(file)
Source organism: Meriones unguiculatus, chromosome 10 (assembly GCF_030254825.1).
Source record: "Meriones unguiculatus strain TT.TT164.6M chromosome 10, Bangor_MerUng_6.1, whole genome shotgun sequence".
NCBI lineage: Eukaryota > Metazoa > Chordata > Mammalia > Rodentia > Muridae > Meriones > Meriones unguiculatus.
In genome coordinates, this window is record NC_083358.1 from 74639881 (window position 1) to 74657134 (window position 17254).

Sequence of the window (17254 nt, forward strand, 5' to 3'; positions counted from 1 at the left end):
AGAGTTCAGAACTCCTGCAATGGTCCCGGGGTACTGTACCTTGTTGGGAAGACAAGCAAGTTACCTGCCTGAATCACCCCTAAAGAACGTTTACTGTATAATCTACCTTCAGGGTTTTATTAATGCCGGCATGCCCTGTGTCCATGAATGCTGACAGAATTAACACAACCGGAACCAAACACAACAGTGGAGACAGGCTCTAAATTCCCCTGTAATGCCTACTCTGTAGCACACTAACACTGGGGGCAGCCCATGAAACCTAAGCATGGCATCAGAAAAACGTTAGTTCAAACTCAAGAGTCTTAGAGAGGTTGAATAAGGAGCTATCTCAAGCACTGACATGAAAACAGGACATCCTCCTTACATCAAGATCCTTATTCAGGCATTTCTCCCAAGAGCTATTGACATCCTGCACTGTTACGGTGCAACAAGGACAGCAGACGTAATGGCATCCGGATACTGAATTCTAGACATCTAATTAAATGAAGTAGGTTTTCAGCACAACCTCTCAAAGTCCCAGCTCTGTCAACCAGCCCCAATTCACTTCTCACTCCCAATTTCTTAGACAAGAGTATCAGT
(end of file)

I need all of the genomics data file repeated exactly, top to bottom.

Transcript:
Source organism: Meriones unguiculatus, chromosome 10 (assembly GCF_030254825.1).
Source record: "Meriones unguiculatus strain TT.TT164.6M chromosome 10, Bangor_MerUng_6.1, whole genome shotgun sequence".
NCBI lineage: Eukaryota > Metazoa > Chordata > Mammalia > Rodentia > Muridae > Meriones > Meriones unguiculatus.
In genome coordinates, this window is record NC_083358.1 from 74639881 (window position 1) to 74657134 (window position 17254).

Sequence of the window (17254 nt, forward strand, 5' to 3'; positions counted from 1 at the left end):
AGAGTTCAGAACTCCTGCAATGGTCCCGGGGTACTGTACCTTGTTGGGAAGACAAGCAAGTTACCTGCCTGAATCACCCCTAAAGAACGTTTACTGTATAATCTACCTTCAGGGTTTTATTAATGCCGGCATGCCCTGTGTCCATGAATGCTGACAGAATTAACACAACCGGAACCAAACACAACAGTGGAGACAGGCTCTAAATTCCCCTGTAATGCCTACTCTGTAGCACACTAACACTGGGGGCAGCCCATGAAACCTAAGCATGGCATCAGAAAAACGTTAGTTCAAACTCAAGAGTCTTAGAGAGGTTGAATAAGGAGCTATCTCAAGCACTGACATGAAAACAGGACATCCTCCTTACATCAAGATCCTTATTCAGGCATTTCTCCCAAGAGCTATTGACATCCTGCACTGTTACGGTGCAACAAGGACAGCAGACGTAATGGCATCCGGATACTGAATTCTAGACATCTAATTAAATGAAGTAGGTTTTCAGCACAACCTCTCAAAGTCCCAGCTCTGTCAACCAGCCCCAATTCACTTCTCACTCCCAATTTCTTAGACAAGAGTATCAGT